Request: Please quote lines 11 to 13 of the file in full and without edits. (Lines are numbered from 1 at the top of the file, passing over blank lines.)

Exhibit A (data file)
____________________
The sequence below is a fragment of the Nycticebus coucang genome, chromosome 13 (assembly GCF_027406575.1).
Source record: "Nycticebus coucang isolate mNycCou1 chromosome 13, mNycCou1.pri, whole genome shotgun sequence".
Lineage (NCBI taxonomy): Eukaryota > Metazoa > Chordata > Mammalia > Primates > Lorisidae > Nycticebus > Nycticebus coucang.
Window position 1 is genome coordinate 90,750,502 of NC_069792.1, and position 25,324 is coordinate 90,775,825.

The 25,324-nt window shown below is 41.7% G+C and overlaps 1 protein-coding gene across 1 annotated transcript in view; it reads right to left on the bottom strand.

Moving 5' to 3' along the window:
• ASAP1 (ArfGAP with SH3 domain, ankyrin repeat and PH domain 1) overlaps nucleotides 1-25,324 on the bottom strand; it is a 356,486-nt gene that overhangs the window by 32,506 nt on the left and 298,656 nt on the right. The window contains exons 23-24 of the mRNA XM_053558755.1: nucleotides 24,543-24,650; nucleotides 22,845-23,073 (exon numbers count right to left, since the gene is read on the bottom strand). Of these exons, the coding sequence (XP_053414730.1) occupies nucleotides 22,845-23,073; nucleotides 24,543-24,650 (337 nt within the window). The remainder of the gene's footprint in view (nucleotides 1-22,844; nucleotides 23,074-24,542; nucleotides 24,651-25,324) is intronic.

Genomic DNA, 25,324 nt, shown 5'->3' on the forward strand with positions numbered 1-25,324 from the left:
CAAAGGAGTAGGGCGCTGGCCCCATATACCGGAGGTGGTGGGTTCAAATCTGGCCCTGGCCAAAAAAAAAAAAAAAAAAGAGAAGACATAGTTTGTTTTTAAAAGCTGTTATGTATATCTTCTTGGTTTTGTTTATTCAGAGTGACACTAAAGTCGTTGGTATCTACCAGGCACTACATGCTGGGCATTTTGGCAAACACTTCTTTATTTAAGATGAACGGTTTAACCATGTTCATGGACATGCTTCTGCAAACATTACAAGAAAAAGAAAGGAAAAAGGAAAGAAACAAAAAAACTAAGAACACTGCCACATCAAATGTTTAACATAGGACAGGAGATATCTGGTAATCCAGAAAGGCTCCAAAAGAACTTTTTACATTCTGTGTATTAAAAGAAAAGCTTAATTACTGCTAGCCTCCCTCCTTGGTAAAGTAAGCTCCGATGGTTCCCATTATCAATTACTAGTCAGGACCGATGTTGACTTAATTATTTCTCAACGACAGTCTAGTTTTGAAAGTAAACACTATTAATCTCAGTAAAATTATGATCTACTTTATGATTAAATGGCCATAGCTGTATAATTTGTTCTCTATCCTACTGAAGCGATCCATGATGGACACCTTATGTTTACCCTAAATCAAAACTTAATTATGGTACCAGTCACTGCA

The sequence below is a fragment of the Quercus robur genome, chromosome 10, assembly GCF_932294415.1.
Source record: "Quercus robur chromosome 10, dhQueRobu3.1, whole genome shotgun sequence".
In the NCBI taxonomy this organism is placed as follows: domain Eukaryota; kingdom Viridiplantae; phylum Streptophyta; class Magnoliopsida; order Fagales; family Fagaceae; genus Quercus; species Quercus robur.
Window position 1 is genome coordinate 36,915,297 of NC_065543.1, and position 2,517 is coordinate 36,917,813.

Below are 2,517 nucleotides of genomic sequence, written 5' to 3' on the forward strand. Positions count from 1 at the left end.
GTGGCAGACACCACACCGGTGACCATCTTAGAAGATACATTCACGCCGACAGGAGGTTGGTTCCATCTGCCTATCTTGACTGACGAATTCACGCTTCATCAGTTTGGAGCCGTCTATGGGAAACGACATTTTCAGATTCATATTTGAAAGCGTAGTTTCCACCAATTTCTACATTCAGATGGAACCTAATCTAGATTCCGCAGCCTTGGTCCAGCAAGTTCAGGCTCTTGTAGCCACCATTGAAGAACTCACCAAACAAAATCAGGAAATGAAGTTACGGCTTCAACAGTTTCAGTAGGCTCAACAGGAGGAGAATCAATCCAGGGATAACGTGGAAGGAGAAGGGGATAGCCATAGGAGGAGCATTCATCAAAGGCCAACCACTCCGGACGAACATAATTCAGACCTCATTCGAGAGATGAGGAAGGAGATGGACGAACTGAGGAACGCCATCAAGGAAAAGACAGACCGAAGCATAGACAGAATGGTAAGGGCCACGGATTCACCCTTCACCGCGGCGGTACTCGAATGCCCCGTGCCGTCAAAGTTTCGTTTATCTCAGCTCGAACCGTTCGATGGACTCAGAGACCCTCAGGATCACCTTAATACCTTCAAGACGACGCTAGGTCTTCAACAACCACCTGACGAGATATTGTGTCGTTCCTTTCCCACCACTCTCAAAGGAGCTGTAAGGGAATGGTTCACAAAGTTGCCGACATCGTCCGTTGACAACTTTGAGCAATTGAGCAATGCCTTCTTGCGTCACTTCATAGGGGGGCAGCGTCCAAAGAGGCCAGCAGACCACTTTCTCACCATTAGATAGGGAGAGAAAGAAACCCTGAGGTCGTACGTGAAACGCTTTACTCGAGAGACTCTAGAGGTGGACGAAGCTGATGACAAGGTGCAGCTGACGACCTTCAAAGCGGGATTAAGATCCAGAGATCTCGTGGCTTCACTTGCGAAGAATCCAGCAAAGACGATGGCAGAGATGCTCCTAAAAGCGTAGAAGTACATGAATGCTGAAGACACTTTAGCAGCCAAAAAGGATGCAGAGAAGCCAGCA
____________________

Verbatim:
Source record: "Quercus robur chromosome 10, dhQueRobu3.1, whole genome shotgun sequence".
In the NCBI taxonomy this organism is placed as follows: domain Eukaryota; kingdom Viridiplantae; phylum Streptophyta; class Magnoliopsida; order Fagales; family Fagaceae; genus Quercus; species Quercus robur.
Window position 1 is genome coordinate 36,915,297 of NC_065543.1, and position 2,517 is coordinate 36,917,813.